To analyze accuracy of mechanical axis restoration and 3D-component positioning between the CVI and PSI group, deviations from the targeted neutral mechanical limb alignment and 3D-component positioning in degrees were calculated. Outliers were defined as deviations from the targeted neutral mechanical axis of more than ± 3° (HKA) or from the intra-operative component positioning goals of more than ± 2° (FFC, FTC, LFC, LTC, and FCR). Deviations greater than ± 5° from set targets were considered to be severe outliers [16].

Descriptive statistic was used to present patients demographics. Distribution of data was assessed by a visual inspection of histograms and the Kolmogorov–Smirnov test. The independent or paired t test for normally distributed variables or the nonparametric Mann–Whitney U test or Wilcoxon signed rank test was performed to compare continuous variables. Fisher’s exact or Χ2 test were used to analyze categorical variables. With the current sample size, there was a 95% power to detect an effect size of > 0.21 for the deviation from a targeted neutral mechanical axis. Statistical significance was reported at a p value of < 0.05 level (two-sided). All statistical analyses were performed in SPSS21® (IBM® Corporation, Armonk, USA).

Results

Baseline patient characteristics were comparable between the instrumentation groups with significant differences only in the ratio of female to male patients and distribution of preoperative osteoarthritic degeneration according to the Kellgren–Lawrence classification (Table 1).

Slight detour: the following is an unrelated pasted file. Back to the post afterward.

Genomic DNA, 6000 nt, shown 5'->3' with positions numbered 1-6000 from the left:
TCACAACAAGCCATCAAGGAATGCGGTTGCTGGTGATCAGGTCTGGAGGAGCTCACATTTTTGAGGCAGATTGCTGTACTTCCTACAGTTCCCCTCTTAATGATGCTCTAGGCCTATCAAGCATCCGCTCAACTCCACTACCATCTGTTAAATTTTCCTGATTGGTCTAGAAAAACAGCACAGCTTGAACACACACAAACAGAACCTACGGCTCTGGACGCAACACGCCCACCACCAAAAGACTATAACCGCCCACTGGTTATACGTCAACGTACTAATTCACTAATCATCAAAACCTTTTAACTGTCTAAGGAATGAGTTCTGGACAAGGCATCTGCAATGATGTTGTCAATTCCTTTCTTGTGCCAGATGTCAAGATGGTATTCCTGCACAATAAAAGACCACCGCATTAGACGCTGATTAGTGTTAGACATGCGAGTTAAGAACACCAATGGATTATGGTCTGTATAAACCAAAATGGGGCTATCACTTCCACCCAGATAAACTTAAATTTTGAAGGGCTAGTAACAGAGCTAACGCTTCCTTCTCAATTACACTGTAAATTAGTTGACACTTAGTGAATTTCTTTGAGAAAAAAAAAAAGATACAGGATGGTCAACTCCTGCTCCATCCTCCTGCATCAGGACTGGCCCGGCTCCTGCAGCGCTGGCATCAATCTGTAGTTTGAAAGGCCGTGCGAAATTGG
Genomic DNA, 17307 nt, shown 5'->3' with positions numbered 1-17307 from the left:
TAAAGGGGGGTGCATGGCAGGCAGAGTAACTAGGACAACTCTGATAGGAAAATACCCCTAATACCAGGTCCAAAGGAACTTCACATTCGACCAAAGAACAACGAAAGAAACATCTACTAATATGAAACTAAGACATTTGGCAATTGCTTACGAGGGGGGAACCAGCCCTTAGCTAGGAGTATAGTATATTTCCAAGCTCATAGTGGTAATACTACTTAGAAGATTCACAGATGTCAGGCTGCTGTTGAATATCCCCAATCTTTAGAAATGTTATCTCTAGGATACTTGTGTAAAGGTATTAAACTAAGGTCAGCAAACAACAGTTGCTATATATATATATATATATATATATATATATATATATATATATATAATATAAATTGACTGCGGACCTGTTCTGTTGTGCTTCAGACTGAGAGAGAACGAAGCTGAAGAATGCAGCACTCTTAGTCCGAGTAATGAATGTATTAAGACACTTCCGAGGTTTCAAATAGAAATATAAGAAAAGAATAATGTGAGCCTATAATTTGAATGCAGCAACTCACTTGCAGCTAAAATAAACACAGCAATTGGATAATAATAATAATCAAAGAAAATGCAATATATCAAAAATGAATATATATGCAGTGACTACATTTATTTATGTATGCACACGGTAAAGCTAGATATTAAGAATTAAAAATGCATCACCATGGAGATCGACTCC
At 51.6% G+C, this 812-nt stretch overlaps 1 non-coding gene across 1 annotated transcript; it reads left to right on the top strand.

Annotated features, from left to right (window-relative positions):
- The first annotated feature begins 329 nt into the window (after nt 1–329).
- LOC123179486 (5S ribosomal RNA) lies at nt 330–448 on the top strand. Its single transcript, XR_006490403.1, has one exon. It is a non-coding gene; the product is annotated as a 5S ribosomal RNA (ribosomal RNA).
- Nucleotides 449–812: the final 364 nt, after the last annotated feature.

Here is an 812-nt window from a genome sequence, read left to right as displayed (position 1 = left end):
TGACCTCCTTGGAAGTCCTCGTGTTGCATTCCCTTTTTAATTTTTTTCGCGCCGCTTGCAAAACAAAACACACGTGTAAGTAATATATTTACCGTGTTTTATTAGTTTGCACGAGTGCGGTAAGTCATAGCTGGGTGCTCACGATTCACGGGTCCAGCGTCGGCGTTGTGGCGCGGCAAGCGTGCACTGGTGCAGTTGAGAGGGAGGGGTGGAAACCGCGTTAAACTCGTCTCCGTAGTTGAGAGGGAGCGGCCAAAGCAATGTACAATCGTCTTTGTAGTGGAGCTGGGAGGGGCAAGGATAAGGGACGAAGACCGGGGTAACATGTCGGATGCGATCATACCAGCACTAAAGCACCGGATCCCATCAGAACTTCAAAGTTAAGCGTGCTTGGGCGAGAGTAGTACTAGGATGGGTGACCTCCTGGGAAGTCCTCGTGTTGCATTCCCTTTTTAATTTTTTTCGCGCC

Table 1 Study group characteristics

Significant HKA improvements from pre- to postoperative were detected in both groups (p < 0.001; Tables 1 and 2). Analysis of mean limb alignment and component positioning showed statistically significant differences (with the exception of LTC) between the two groups (Table 2).

Table 2 Postoperative measurements

Significantly less patients in the PSI compared to the CVI group experienced postoperative outliers regarding HKA (10.1% vs. 25.8%, p < 0.001), FFC (13.9% vs. 30.3%, p < 0.001), FTC (12.9% vs. 22.4%, p < 0.001), LFC (12.2% vs. 17.2%, p = 0.017), LTC (6.3% vs. 10.2%, p = 0.014), and FCR (3.2% vs. 39.2%, p < 0.001). Furthermore, there were significantly more severe outliers detected in the CVI compared to the PSI group regarding HKA (0% vs. 6.3%, p < 0.001), FTC (0% vs. 1.4%, p = 0.002), LFC (0% vs. 2.7%, p < 0.001), and LTC (0% vs. 1.1%, p = 0.005). Only 0.2% FFC and 3.9% FCR were found to be severe outliers in the CVI group, which was not significantly different to the PSI group. The numbers of all outliers are presented in Fig. 2.

Fig. 2
figure2

Accuracy of mechanical axis restoration and 3D-component positioning of the conventional instrumentation (CVI) and the patient-specific instrumentation (PSI) group. Outliers (dark grey bars) were defined as deviations from the targeted neutral mechanical axis of more than ± 3° (hip-knee-ankle angle, HKA) or from the intra-operative component positioning goals of more than ± 2° (frontal femoral component angle, FFC; frontal tibial component angle, FTC; lateral femoral component angle, LFC; lateral tibial component angle, LTC; femoral component rotation, FCR; dark grey bars). Deviations greater than ± 5° from set targets were considered to be severe outliers (black bars). CT scans for the evaluation of rotational component alignment were available for 44 cases of the CVI group, and for 94 case of the PSI group. Values are presented as percentages and numbers of cases in parentheses

PSI also significantly reduced the mean absolute deviation from the targeted neutral mechanical alignment and planned component position in all planes (Table 3).

Table 3 Mean absolute deviation from target

Discussion